The use of Doppler assessment of the mitral inflow on echocardiography has its limitations. The mitral E velocity and E/A ratio decrease with age, whereas isovolumic relaxation time, deceleration time, and the A velocity increase with age [11]. Other factors that affect mitral inflow include heart rate, heart rhythm, PR interval, cardiac output, mitral annular size, left atrial function, and left ventricular end-systolic or end-diastolic volumes [12]. Other methods of assessing diastolic function that are independent of these confounding factors include the use of tissue Doppler imaging (TDI). This particular technique uses frequency shifts of ultrasound waves to calculate myocardial velocity, that is, it is the movement of the myocardial tissue rather than the mitral inflow velocity that is being measured. When placed over the apex of the heart, the ultrasound beam is best suited to measure the longitudinal motion of the left ventricle. The mitral annular motion is used as a surrogate measure of overall longitudinal left ventricular contraction (systolic function) and relaxation (diastolic function) [13]. Three wave forms are usually obtained: (1) s wave above the baseline, which represents systolic myocardial velocity as the annulus descends toward the apex; (2) an e wave below the baseline, which represents early diastolic myocardial relaxation velocity as the annulus ascends from the apex; and (3) an a wave below the baseline, which represents myocardial velocity associated with atrial contraction (Fig. 1). TDI parameters are designated with a superscripted prime symbol (′) to differentiate them from Doppler velocities measured from mitral inflow. An e′ velocity of >8 cm/s is generally considered to be consistent with normal diastolic function. Furthermore, simultaneous cardiac catheterization and echocardiographic studies have shown that left ventricular filling pressures are correlated with the ratio of the mitral inflow E wave to the tissue Doppler e′ wave (E/e′) [14]. Therefore, the additional measurement of TDI following conventional echocardiography will allow an estimation of left ventricular filling pressure, thus providing further information regarding the severity of diastolic dysfunction [15]. An E/e′ ratio of <8 is generally accepted as being indicative of normal left ventricular filling pressure, and a value of >15 usually correlates with increased filling pressure and hence more severe diastolic dysfunction.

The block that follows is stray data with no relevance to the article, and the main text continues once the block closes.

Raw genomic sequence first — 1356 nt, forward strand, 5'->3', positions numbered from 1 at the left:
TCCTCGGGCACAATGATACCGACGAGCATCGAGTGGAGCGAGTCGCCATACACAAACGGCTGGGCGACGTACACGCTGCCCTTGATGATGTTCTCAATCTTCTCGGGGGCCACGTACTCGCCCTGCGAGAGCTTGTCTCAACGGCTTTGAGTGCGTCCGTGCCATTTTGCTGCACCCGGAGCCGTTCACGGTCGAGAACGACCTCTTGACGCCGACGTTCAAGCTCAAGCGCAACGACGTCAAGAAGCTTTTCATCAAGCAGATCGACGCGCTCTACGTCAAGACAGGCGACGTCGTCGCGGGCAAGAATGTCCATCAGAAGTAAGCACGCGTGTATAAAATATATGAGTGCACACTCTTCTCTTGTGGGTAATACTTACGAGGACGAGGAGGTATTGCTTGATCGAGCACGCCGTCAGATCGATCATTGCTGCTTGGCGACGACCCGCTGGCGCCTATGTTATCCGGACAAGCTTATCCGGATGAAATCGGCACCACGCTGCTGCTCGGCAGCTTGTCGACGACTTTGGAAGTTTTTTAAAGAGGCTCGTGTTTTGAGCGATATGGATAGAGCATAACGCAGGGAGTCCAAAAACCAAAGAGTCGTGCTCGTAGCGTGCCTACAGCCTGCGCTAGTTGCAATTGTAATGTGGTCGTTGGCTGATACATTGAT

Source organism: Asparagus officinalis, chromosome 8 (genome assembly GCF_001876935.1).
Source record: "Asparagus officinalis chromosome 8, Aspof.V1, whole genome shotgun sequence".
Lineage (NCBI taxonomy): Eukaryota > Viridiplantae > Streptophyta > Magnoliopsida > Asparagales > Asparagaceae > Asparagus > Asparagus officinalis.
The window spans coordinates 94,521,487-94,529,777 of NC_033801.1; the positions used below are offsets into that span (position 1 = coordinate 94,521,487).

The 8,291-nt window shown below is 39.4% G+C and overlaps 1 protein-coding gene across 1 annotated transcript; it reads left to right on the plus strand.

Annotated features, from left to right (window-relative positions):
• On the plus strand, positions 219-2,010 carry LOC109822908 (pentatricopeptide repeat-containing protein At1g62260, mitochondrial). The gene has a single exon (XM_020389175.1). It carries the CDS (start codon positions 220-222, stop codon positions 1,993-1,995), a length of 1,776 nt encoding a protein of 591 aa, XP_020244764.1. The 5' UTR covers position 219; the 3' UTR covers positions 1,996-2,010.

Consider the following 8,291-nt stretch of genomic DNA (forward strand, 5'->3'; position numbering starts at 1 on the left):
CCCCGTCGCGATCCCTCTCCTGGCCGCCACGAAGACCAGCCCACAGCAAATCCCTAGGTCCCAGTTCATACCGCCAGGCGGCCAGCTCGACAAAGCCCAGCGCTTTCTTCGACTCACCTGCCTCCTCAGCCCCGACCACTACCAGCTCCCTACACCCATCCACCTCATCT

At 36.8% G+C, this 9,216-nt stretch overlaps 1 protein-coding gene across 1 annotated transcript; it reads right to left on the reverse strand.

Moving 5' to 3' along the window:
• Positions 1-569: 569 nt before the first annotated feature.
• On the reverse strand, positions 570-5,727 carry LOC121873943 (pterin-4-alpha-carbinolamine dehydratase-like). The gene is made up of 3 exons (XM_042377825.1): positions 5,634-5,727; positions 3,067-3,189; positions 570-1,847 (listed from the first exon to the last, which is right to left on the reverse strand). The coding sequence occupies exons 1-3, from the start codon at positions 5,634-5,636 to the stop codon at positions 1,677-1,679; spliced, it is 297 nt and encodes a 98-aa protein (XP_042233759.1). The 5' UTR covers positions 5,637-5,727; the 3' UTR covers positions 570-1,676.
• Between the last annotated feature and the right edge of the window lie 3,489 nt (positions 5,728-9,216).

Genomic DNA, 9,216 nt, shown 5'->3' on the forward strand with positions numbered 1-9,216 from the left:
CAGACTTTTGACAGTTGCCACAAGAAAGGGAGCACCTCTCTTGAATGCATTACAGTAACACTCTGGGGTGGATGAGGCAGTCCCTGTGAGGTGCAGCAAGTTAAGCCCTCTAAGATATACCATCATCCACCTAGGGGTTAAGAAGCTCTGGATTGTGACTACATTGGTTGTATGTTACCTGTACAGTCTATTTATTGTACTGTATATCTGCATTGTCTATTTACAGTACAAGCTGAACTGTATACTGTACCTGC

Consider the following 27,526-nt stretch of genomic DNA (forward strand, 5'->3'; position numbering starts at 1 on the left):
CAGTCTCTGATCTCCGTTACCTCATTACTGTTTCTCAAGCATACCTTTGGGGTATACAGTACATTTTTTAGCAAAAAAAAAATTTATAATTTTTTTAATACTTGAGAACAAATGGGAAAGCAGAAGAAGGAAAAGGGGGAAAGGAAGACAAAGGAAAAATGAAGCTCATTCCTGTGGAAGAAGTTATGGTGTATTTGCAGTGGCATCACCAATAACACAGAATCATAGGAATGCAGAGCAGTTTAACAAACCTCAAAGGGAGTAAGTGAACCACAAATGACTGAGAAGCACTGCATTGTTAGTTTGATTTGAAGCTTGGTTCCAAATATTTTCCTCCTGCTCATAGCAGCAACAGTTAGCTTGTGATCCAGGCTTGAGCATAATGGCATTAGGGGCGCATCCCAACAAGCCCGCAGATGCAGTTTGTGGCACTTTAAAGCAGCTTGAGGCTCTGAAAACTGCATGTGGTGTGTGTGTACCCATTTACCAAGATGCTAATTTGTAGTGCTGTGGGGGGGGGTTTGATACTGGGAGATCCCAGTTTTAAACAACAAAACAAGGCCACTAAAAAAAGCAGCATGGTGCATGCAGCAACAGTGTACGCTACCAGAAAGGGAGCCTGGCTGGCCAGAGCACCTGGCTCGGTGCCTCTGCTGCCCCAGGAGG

It appears that TDI also has its own limitations. For example, the echo beam has to be perfectly aligned to the vector of contraction before tissue velocity measurements is feasible. Therefore, the technique is angle-dependent. In addition, the images are complex to analyze and to interpret. An improvement on the TDI technique is the use of speckle tracking echocardiography (STE). Speckle tracking evaluates myocardial deformation and quantifies left ventricular rotation, twists, and untwists. Therefore, STE allows for easy assessment of segmental and global longitudinal, radial, and circumferential strain (shortening of muscle fibers or contraction) and strain rate, as well as left ventricular rotation, and torsion [16]. STE is usually used to assess systolic function, but characteristic changes during diastole also lend its use in the evaluation of diastolic dysfunction. A decrease of early diastolic apical untwisting rate as well as a shortening of the time from peak apical diastolic untwist to mitral valve opening can be observed in patients with diastolic dysfunction [17].